Each painting is the tale of a visual and spiritual journey. I envision this as the beginning of a story that claims to be continued and finished by others.
The “story” begins with a sort of epiphany of images coming to me without any logical consistence. I sketch them on paper and try to assemble them until I get an unmistakable recognition of their intimate relation. Then I begin working on the reciprocal dimensions of these subjects according to the meaning I want to enforce. At this point of the creative process I begin working on the colours that can better represent the interior quality of every single image, their relation to each other and to the background in order to evoke a narrative emotion in the audience.
I think it is very important for artists to get a feedback on their work. In my case, since the stories I tell through my paintings have open developments, people’s response is even more crucial. This is the reason why I decided to show my works online.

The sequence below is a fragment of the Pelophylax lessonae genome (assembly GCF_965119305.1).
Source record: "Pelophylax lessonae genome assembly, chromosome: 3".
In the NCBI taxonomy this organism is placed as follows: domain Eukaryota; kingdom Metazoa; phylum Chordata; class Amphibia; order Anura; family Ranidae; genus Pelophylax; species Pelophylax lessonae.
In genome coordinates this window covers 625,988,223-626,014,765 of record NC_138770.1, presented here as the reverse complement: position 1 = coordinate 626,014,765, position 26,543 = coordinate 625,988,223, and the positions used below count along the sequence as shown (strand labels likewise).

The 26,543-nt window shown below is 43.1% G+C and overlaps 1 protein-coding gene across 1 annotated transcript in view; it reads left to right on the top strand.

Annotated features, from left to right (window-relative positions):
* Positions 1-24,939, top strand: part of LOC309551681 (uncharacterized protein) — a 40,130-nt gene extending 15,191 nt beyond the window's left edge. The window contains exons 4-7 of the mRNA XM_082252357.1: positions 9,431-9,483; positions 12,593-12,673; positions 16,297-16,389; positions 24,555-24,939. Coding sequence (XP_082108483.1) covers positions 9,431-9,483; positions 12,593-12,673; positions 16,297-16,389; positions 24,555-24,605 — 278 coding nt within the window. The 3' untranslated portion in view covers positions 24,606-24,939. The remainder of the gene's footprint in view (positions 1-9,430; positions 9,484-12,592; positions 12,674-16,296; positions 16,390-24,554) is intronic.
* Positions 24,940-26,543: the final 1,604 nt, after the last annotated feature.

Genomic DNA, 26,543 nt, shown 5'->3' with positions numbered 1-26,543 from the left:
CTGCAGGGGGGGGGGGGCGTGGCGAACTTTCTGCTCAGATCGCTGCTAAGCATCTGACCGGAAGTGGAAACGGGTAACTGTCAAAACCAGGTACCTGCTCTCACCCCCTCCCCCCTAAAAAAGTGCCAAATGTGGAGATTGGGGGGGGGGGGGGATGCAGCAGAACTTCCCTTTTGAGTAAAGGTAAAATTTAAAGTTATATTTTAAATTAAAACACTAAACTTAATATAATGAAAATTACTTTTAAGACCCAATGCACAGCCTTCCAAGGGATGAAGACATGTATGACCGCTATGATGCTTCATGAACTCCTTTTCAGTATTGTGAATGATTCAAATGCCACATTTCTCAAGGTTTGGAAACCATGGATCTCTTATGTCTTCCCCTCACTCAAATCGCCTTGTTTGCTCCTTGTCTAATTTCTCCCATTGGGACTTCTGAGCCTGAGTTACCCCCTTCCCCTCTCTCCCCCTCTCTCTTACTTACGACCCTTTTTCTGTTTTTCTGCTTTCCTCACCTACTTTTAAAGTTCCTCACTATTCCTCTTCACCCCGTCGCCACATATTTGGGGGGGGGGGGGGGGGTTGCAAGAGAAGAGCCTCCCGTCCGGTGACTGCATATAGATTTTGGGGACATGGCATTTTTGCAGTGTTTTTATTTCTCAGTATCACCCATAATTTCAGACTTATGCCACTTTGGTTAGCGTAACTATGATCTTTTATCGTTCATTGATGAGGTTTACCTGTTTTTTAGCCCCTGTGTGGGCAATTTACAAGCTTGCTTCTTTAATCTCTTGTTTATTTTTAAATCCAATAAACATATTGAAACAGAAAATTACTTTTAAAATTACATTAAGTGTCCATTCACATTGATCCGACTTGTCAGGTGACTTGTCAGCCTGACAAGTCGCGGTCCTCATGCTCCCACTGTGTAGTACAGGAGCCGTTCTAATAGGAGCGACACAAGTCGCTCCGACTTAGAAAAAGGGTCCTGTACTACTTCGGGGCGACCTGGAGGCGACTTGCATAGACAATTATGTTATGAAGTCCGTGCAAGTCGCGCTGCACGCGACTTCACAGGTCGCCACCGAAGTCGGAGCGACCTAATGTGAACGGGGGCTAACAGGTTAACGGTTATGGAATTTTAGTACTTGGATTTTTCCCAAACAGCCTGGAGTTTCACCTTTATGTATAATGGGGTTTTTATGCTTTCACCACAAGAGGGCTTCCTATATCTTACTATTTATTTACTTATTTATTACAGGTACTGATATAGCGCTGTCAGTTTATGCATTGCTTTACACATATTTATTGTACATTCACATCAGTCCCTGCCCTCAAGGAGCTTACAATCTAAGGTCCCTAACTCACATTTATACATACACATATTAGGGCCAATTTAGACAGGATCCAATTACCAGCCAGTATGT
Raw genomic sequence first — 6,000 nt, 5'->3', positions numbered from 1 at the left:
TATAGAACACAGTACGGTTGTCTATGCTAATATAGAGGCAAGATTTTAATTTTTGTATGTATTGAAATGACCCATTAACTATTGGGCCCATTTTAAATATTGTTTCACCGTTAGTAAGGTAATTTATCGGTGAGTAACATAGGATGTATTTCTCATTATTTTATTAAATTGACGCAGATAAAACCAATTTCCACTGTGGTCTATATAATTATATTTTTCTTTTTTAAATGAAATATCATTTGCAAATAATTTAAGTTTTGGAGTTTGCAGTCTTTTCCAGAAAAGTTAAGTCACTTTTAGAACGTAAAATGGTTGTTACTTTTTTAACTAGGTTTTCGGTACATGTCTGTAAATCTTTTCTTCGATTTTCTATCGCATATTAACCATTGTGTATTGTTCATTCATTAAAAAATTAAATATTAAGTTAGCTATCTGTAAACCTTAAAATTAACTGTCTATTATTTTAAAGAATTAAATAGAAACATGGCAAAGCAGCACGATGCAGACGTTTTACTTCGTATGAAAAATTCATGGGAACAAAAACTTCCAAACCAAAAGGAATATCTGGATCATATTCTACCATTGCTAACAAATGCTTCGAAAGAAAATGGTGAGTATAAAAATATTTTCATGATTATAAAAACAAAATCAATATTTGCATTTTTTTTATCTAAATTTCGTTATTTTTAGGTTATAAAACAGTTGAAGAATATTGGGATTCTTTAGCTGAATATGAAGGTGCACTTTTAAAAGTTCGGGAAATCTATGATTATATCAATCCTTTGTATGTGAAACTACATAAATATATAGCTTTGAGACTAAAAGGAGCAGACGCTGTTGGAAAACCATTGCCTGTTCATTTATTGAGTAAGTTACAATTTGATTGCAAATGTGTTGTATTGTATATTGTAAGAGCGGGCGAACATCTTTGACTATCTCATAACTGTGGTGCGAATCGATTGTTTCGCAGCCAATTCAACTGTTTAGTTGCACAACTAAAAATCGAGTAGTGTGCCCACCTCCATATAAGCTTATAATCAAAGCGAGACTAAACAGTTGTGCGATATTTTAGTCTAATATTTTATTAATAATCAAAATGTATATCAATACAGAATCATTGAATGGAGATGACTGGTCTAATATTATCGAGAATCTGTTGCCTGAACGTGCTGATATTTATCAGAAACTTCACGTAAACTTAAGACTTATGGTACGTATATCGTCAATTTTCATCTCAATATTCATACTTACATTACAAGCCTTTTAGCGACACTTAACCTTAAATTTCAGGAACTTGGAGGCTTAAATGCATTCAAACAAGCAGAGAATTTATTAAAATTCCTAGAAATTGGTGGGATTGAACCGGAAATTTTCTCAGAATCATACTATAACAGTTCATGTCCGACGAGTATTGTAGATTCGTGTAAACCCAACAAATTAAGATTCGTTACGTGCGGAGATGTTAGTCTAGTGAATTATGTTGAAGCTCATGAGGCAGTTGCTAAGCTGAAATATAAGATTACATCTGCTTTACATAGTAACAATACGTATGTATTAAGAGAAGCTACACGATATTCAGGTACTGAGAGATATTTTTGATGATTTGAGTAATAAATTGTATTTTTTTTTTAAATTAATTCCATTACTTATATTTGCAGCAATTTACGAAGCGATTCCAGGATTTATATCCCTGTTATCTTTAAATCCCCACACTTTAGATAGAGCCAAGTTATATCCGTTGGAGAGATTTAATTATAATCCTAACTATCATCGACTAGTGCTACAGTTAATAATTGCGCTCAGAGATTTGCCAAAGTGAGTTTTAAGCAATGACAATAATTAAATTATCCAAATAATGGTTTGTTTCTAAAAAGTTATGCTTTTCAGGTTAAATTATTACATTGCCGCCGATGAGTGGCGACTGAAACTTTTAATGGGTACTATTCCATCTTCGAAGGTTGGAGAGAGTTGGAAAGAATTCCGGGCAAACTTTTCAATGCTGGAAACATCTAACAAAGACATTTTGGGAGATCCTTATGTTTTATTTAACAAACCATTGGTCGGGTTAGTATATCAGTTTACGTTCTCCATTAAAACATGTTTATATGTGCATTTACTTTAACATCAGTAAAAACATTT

Every week ArtisticMoods invites an artist to tell us something about the ambitions behind their work. This week we give the word to Graham Brown, whose beautiful and diverse paintings are influenced by culture, devotion to the sacred and imagination.
“Painting, for me, is a process of creating intricate visual poems that become worlds in themselves. Imagination has always been the source of my work, and I am fascinated by the way imagination and dreaming transform objects in the world. I have always loved the tradition of sacred art from various cultures, particularly Indian miniatures and Russian icon painting. I find that devotion is a wellspring of creativity if it is not bogged down in any particular religious dogma exclusive of others. And a sense of the sacred can emerge in a simple still life painting, not only in an altar piece.